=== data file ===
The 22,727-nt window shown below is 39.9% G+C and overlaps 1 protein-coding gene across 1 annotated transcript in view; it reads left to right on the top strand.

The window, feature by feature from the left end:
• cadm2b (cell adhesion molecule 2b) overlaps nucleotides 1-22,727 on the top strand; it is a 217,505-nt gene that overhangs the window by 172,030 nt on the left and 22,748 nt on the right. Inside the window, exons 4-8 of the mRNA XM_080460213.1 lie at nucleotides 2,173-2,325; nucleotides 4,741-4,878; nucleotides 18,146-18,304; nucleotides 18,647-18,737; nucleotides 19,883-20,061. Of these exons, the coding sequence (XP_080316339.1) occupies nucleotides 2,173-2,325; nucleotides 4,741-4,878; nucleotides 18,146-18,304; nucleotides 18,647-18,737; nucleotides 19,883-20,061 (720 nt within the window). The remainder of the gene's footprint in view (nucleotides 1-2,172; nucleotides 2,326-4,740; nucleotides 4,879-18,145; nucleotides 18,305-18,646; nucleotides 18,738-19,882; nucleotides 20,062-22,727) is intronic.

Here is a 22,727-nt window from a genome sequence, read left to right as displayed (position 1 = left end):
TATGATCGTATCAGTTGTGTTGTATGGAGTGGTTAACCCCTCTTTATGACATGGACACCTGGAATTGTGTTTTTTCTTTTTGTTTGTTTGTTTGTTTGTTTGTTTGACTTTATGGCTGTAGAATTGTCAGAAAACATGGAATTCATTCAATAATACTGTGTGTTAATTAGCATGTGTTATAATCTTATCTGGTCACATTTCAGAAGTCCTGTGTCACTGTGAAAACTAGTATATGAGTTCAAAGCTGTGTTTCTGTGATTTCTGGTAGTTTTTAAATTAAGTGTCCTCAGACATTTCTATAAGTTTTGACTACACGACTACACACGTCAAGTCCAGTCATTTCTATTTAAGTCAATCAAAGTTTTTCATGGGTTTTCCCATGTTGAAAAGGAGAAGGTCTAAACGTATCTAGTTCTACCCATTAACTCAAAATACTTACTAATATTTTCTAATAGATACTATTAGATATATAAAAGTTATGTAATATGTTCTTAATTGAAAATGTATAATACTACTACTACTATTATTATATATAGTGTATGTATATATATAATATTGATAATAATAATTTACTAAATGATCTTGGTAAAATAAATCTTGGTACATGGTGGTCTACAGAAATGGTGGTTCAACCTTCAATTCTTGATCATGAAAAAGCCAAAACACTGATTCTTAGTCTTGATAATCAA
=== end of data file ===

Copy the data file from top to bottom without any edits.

The 22,727-nt window shown below is 39.9% G+C and overlaps 1 protein-coding gene across 1 annotated transcript in view; it reads left to right on the top strand.

The window, feature by feature from the left end:
• cadm2b (cell adhesion molecule 2b) overlaps nucleotides 1-22,727 on the top strand; it is a 217,505-nt gene that overhangs the window by 172,030 nt on the left and 22,748 nt on the right. Inside the window, exons 4-8 of the mRNA XM_080460213.1 lie at nucleotides 2,173-2,325; nucleotides 4,741-4,878; nucleotides 18,146-18,304; nucleotides 18,647-18,737; nucleotides 19,883-20,061. Of these exons, the coding sequence (XP_080316339.1) occupies nucleotides 2,173-2,325; nucleotides 4,741-4,878; nucleotides 18,146-18,304; nucleotides 18,647-18,737; nucleotides 19,883-20,061 (720 nt within the window). The remainder of the gene's footprint in view (nucleotides 1-2,172; nucleotides 2,326-4,740; nucleotides 4,879-18,145; nucleotides 18,305-18,646; nucleotides 18,738-19,882; nucleotides 20,062-22,727) is intronic.

Here is a 22,727-nt window from a genome sequence, read left to right as displayed (position 1 = left end):
TATGATCGTATCAGTTGTGTTGTATGGAGTGGTTAACCCCTCTTTATGACATGGACACCTGGAATTGTGTTTTTTCTTTTTGTTTGTTTGTTTGTTTGTTTGTTTGACTTTATGGCTGTAGAATTGTCAGAAAACATGGAATTCATTCAATAATACTGTGTGTTAATTAGCATGTGTTATAATCTTATCTGGTCACATTTCAGAAGTCCTGTGTCACTGTGAAAACTAGTATATGAGTTCAAAGCTGTGTTTCTGTGATTTCTGGTAGTTTTTAAATTAAGTGTCCTCAGACATTTCTATAAGTTTTGACTACACGACTACACACGTCAAGTCCAGTCATTTCTATTTAAGTCAATCAAAGTTTTTCATGGGTTTTCCCATGTTGAAAAGGAGAAGGTCTAAACGTATCTAGTTCTACCCATTAACTCAAAATACTTACTAATATTTTCTAATAGATACTATTAGATATATAAAAGTTATGTAATATGTTCTTAATTGAAAATGTATAATACTACTACTACTATTATTATATATAGTGTATGTATATATATAATATTGATAATAATAATTTACTAAATGATCTTGGTAAAATAAATCTTGGTACATGGTGGTCTACAGAAATGGTGGTTCAACCTTCAATTCTTGATCATGAAAAAGCCAAAACACTGATTCTTAGTCTTGATAATCAA